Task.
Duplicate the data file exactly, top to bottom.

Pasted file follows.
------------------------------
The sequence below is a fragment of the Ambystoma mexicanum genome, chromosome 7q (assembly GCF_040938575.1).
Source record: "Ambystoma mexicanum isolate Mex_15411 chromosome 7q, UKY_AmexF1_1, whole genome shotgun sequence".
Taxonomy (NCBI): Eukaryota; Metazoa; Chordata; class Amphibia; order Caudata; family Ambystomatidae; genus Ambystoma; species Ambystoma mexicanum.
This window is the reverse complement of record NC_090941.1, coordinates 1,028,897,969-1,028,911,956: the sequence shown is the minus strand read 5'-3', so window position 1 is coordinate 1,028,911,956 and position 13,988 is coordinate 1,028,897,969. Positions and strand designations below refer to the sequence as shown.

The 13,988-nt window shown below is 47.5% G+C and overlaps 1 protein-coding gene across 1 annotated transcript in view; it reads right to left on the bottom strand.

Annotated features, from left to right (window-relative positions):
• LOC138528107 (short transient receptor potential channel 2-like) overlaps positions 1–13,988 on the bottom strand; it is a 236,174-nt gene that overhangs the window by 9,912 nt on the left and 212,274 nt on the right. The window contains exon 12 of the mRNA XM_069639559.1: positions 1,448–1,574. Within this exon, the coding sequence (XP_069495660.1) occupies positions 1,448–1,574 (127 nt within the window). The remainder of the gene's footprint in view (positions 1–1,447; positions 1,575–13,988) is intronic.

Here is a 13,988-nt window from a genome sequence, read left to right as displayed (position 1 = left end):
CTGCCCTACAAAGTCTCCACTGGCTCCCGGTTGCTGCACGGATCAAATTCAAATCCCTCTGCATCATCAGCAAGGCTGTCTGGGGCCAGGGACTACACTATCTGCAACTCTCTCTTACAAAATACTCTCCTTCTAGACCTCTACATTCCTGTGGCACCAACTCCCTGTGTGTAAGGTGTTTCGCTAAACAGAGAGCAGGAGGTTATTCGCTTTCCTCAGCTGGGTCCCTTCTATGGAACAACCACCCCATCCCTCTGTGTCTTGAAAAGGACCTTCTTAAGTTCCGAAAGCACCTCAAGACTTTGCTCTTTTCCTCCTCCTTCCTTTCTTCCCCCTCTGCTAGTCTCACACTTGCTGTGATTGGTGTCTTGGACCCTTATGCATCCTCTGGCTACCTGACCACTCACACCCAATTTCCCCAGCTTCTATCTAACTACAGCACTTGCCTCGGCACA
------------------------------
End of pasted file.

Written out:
The sequence below is a fragment of the Ambystoma mexicanum genome, chromosome 7q (assembly GCF_040938575.1).
Source record: "Ambystoma mexicanum isolate Mex_15411 chromosome 7q, UKY_AmexF1_1, whole genome shotgun sequence".
Taxonomy (NCBI): Eukaryota; Metazoa; Chordata; class Amphibia; order Caudata; family Ambystomatidae; genus Ambystoma; species Ambystoma mexicanum.
This window is the reverse complement of record NC_090941.1, coordinates 1,028,897,969-1,028,911,956: the sequence shown is the minus strand read 5'-3', so window position 1 is coordinate 1,028,911,956 and position 13,988 is coordinate 1,028,897,969. Positions and strand designations below refer to the sequence as shown.

The 13,988-nt window shown below is 47.5% G+C and overlaps 1 protein-coding gene across 1 annotated transcript in view; it reads right to left on the bottom strand.

Annotated features, from left to right (window-relative positions):
• LOC138528107 (short transient receptor potential channel 2-like) overlaps positions 1–13,988 on the bottom strand; it is a 236,174-nt gene that overhangs the window by 9,912 nt on the left and 212,274 nt on the right. The window contains exon 12 of the mRNA XM_069639559.1: positions 1,448–1,574. Within this exon, the coding sequence (XP_069495660.1) occupies positions 1,448–1,574 (127 nt within the window). The remainder of the gene's footprint in view (positions 1–1,447; positions 1,575–13,988) is intronic.

Here is a 13,988-nt window from a genome sequence, read left to right as displayed (position 1 = left end):
CTGCCCTACAAAGTCTCCACTGGCTCCCGGTTGCTGCACGGATCAAATTCAAATCCCTCTGCATCATCAGCAAGGCTGTCTGGGGCCAGGGACTACACTATCTGCAACTCTCTCTTACAAAATACTCTCCTTCTAGACCTCTACATTCCTGTGGCACCAACTCCCTGTGTGTAAGGTGTTTCGCTAAACAGAGAGCAGGAGGTTATTCGCTTTCCTCAGCTGGGTCCCTTCTATGGAACAACCACCCCATCCCTCTGTGTCTTGAAAAGGACCTTCTTAAGTTCCGAAAGCACCTCAAGACTTTGCTCTTTTCCTCCTCCTTCCTTTCTTCCCCCTCTGCTAGTCTCACACTTGCTGTGATTGGTGTCTTGGACCCTTATGCATCCTCTGGCTACCTGACCACTCACACCCAATTTCCCCAGCTTCTATCTAACTACAGCACTTGCCTCGGCACA